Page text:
• Theatre: Born in Edinburgh, Louis Esson became the first Australian playwright. His first plays, Dead Timber and The Time is Not Yet Ripe, date back to the 1910s, but he was then one of the only Australin playwrights, due to a lack of theatre halls. Things changed from the 1960s, with a new generation of playwrights like Alan Seymour and Patrick White. Nowadays, the best known playwrights are Jack Hibberd, David Williamson, Alex Buzo and John Romeril.
  • Visual arts: Aboriginal rock art is the oldest continuous art tradition in the world! Nowadays, the best-known Indigenous artists are Gordon Bennett and Tracey Moffatt. Regarding Western artists, the first landscape painters were John Glover and Eugene von Guerard. They were followed by the numerous painters of the Heidelberg School (Tom Roberts, Arthur Streeton...), that painted "en plein air", like the French Impressionists. After WWII, several currents took off in Australia: Expressionism with the Angry Penguins' group, Surrealism with artists like Ned Kelly and Russell Drysdale, Abstraction with John Olsen, Figurative painting with Brett Whiteley... Among Australia's best known contemporary artists, we can also quote photographer Bill Henson, sculptor Ron Mueck and living art exhibit Leigh Bowery.
  • Music: Music is an integral part of Aboriginal culture, the most famous Aboriginal instrument being the didgeridoo. Australia's hard rock band AC/DC is internationally known, as well as Kylie Minogue's pop music albums, but Australia has a lot more to offer! Migrants from all over the world introduced new musical styles. Beyond international success, opera and country are two popular art forms.


Sport is really popular in Australia. It is an important part of Australian culture. Australia has many professional leagues and has competed in many international events. Sydney and Melbourne have hosted the Olympic Games in 1956 and 2000. Traditionally, Saturday is dedicated to physical activities. Australian Rules Football has the highest spectactor attendance in Australia, while cricket is considered to be Australia's oldest sport. Surf and Surf Life Saving are really popular as well, due to the fact that more than 80% of the Australian population lives within 50 kilometers of the ocean. Beach activities and sports are undoubtedly part of the Australian way of life. In general, Austalia's most popular sports are:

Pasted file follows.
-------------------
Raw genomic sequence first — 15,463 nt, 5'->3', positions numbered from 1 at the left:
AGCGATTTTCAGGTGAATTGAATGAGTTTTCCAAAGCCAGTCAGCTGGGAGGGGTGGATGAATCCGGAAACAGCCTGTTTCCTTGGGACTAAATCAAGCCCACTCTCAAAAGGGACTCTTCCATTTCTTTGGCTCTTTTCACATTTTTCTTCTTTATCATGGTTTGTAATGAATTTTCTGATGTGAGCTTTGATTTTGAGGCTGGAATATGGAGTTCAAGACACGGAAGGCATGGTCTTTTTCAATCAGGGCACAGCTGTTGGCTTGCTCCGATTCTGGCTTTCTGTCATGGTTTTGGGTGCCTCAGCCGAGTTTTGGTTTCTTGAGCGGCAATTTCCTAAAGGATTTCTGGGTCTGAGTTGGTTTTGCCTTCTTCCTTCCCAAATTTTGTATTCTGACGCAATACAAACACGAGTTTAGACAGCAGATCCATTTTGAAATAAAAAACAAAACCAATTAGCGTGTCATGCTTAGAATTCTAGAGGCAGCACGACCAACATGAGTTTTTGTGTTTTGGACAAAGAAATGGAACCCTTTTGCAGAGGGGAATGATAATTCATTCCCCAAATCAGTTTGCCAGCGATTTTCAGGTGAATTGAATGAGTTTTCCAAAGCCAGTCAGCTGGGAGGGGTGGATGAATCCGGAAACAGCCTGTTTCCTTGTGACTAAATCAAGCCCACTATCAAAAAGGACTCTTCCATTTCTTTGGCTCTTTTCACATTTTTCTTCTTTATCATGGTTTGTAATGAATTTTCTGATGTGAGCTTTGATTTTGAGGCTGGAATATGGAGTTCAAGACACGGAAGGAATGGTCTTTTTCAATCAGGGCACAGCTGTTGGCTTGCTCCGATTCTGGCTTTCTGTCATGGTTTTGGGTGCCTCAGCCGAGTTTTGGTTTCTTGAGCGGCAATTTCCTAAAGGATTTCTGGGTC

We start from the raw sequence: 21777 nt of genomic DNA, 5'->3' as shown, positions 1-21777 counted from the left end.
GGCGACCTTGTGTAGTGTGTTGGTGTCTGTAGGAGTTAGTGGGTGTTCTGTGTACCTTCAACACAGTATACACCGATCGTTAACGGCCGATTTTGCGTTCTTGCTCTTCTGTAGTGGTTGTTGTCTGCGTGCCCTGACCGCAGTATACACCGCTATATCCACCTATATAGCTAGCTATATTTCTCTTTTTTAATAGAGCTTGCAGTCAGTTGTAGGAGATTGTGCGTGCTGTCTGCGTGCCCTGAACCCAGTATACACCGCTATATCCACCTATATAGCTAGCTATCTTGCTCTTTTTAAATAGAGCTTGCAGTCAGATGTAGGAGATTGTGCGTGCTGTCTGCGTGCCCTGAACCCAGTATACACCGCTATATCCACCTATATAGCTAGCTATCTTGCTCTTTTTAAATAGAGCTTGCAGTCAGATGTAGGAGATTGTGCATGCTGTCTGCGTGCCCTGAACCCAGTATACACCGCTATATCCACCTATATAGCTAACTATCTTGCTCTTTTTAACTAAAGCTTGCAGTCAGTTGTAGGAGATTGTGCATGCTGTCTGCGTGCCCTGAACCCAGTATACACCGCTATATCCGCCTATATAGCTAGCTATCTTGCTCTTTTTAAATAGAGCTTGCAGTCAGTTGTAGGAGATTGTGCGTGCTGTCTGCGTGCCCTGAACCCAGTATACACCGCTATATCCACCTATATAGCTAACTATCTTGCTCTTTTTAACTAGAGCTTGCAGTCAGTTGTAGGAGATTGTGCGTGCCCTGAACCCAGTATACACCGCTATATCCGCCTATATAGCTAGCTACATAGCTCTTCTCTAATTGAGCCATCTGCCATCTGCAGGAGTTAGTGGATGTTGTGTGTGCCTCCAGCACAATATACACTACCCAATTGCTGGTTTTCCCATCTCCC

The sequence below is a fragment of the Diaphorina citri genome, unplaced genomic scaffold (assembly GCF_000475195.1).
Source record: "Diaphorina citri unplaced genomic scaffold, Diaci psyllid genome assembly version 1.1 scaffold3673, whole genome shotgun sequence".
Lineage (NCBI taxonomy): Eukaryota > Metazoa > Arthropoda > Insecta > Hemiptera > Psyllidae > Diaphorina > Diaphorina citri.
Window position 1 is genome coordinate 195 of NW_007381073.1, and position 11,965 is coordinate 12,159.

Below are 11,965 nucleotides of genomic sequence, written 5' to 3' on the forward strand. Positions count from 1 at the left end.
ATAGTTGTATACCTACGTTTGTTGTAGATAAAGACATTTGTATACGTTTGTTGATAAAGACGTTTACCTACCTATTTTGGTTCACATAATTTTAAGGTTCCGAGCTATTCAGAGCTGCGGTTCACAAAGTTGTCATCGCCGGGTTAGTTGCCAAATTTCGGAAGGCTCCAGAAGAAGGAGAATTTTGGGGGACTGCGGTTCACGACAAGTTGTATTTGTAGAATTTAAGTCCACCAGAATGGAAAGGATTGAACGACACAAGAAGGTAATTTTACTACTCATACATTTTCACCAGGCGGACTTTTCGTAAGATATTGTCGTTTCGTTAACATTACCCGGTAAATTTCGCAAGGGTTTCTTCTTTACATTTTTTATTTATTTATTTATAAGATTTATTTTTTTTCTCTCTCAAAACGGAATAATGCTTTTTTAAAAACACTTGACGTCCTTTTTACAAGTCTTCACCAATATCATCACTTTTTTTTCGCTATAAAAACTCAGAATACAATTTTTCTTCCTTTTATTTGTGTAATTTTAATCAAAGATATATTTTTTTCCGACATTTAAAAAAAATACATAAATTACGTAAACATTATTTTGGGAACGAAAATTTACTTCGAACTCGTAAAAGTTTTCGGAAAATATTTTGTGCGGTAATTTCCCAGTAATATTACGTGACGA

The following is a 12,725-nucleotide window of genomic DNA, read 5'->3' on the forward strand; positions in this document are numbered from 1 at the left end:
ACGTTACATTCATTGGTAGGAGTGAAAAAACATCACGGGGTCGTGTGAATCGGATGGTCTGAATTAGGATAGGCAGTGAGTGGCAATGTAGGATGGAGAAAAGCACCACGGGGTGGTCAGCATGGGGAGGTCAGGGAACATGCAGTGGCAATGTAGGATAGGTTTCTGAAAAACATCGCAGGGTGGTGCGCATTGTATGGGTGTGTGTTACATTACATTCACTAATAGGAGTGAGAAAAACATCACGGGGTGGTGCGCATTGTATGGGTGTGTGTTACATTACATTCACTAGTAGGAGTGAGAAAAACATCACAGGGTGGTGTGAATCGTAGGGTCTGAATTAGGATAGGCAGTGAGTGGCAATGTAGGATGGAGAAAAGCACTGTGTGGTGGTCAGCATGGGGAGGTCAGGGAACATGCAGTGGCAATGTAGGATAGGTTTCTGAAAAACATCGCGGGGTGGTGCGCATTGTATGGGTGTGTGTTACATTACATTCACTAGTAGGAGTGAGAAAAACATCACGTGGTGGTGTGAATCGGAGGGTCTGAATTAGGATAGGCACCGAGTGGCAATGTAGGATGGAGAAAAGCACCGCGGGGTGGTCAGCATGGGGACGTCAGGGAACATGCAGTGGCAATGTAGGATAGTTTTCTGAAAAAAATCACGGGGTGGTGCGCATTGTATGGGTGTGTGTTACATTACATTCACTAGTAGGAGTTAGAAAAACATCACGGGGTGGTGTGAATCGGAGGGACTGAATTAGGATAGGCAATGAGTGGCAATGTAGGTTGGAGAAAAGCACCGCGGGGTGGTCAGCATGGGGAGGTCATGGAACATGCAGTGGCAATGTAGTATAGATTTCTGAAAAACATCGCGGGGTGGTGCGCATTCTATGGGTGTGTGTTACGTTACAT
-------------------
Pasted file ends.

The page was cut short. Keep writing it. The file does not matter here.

• Water sports: Swimming, Surf, Surf Life Saving
  • Ball sports: Cricket, Australian Rules Football (also called Footy), Rugby, Tennis, Netball (also called Ladies Basketball), Lawn Bowling, Golf
  • Races: Horse race, Greyhound race, Car racing, Motorcycle race.

Cuisine and Beverages

Contemporary Australian cuisine combines several influences and is often refered to as "fusion cuisine" or "mod'oz". British and Aboriginal specialties are well represented but often combined with Mediterranean and Asian influences. Thanks to its abundant natural resources, Australia has access to a large variety of fruits, vegetables and meats. Barbecues, also called "Barbies", are a cherished national tradition. You will find public barbecues in every single part of Australia! Most of the population living on the coast, Australia also features high level seafood restaurants.

If you are coming to Australia, you should at least try:

  • Barramundi, an iconic Australian fish
  • Crocodile and/or kangaroo meat
  • Tim Tam, Australia's most famous biscuits
  • Vegemite, an Australian food paste made from yeast extract
  • Something cooked on an Aussie BBQ!

Regarding beverages, there has been an evolution over time. First settlers came from Britain and were therefore more likely to drink beer than wine. The first commercial brewery was established in 1897 by James Squires. Since the 1970s, Australian beers, and especially Foster's Lager, have become increasingly popular in the world... At the same time, Australians have gradually discovered the taste of wine, due to the migration of people from Southern Europe. The first wines produced in Australia, in the Hunter Valley (NSW), were of a low quality, but Australia's wine industry is now internationally renowned. Australia is the world's fourth largest exporter of wine. The most famous wine districts are the Barossa Valley, Yarra Valley and Hunter Valley. Children like for their part drinking Ginger Beer, a soft drink produced by the fermentation of ginger, yeast and sugar. Another popular non-alcoholic drink is tea, even if only a few people perpetuate the British tradition of tea-time.